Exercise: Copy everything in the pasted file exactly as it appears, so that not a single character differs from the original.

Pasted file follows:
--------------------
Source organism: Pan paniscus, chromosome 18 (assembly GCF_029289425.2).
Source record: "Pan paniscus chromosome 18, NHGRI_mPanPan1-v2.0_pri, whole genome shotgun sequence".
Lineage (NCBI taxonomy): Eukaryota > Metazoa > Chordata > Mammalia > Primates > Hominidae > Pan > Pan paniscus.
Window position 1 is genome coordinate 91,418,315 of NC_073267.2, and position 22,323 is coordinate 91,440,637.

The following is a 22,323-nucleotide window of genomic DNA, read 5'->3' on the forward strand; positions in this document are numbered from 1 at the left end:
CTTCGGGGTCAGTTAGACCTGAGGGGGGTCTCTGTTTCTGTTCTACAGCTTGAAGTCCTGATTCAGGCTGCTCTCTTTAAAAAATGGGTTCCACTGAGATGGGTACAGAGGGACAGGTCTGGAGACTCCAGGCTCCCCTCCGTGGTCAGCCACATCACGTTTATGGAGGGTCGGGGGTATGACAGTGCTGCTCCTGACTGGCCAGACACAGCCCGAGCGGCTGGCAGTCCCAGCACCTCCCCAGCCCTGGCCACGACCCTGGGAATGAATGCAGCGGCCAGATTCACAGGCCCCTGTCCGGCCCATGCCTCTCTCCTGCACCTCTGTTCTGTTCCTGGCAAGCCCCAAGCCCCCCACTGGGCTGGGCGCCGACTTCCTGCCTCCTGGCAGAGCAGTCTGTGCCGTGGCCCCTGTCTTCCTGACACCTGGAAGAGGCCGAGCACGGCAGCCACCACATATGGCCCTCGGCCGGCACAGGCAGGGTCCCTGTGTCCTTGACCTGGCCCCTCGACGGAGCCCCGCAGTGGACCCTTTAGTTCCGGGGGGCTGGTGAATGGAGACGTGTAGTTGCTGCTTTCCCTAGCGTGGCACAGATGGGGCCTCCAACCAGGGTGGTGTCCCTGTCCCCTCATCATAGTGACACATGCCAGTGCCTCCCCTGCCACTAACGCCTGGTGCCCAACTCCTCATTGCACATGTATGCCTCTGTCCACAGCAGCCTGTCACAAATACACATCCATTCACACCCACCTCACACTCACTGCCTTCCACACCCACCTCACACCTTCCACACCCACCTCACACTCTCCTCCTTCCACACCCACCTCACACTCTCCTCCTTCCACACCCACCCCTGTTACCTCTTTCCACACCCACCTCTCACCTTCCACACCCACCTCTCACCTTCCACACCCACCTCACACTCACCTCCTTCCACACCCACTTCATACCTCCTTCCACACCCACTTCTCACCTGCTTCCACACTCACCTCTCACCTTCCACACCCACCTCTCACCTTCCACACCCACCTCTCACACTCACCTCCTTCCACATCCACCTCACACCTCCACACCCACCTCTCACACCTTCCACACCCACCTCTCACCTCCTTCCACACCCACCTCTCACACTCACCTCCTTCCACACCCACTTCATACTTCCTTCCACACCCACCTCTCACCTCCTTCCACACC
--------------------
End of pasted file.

Source organism: Pan paniscus, chromosome 18 (assembly GCF_029289425.2).
Source record: "Pan paniscus chromosome 18, NHGRI_mPanPan1-v2.0_pri, whole genome shotgun sequence".
Lineage (NCBI taxonomy): Eukaryota > Metazoa > Chordata > Mammalia > Primates > Hominidae > Pan > Pan paniscus.
Window position 1 is genome coordinate 91,418,315 of NC_073267.2, and position 22,323 is coordinate 91,440,637.

The following is a 22,323-nucleotide window of genomic DNA, read 5'->3' on the forward strand; positions in this document are numbered from 1 at the left end:
CTTCGGGGTCAGTTAGACCTGAGGGGGGTCTCTGTTTCTGTTCTACAGCTTGAAGTCCTGATTCAGGCTGCTCTCTTTAAAAAATGGGTTCCACTGAGATGGGTACAGAGGGACAGGTCTGGAGACTCCAGGCTCCCCTCCGTGGTCAGCCACATCACGTTTATGGAGGGTCGGGGGTATGACAGTGCTGCTCCTGACTGGCCAGACACAGCCCGAGCGGCTGGCAGTCCCAGCACCTCCCCAGCCCTGGCCACGACCCTGGGAATGAATGCAGCGGCCAGATTCACAGGCCCCTGTCCGGCCCATGCCTCTCTCCTGCACCTCTGTTCTGTTCCTGGCAAGCCCCAAGCCCCCCACTGGGCTGGGCGCCGACTTCCTGCCTCCTGGCAGAGCAGTCTGTGCCGTGGCCCCTGTCTTCCTGACACCTGGAAGAGGCCGAGCACGGCAGCCACCACATATGGCCCTCGGCCGGCACAGGCAGGGTCCCTGTGTCCTTGACCTGGCCCCTCGACGGAGCCCCGCAGTGGACCCTTTAGTTCCGGGGGGCTGGTGAATGGAGACGTGTAGTTGCTGCTTTCCCTAGCGTGGCACAGATGGGGCCTCCAACCAGGGTGGTGTCCCTGTCCCCTCATCATAGTGACACATGCCAGTGCCTCCCCTGCCACTAACGCCTGGTGCCCAACTCCTCATTGCACATGTATGCCTCTGTCCACAGCAGCCTGTCACAAATACACATCCATTCACACCCACCTCACACTCACTGCCTTCCACACCCACCTCACACCTTCCACACCCACCTCACACTCTCCTCCTTCCACACCCACCTCACACTCTCCTCCTTCCACACCCACCCCTGTTACCTCTTTCCACACCCACCTCTCACCTTCCACACCCACCTCTCACCTTCCACACCCACCTCACACTCACCTCCTTCCACACCCACTTCATACCTCCTTCCACACCCACTTCTCACCTGCTTCCACACTCACCTCTCACCTTCCACACCCACCTCTCACCTTCCACACCCACCTCTCACACTCACCTCCTTCCACATCCACCTCACACCTCCACACCCACCTCTCACACCTTCCACACCCACCTCTCACCTCCTTCCACACCCACCTCTCACACTCACCTCCTTCCACACCCACTTCATACTTCCTTCCACACCCACCTCTCACCTCCTTCCACACC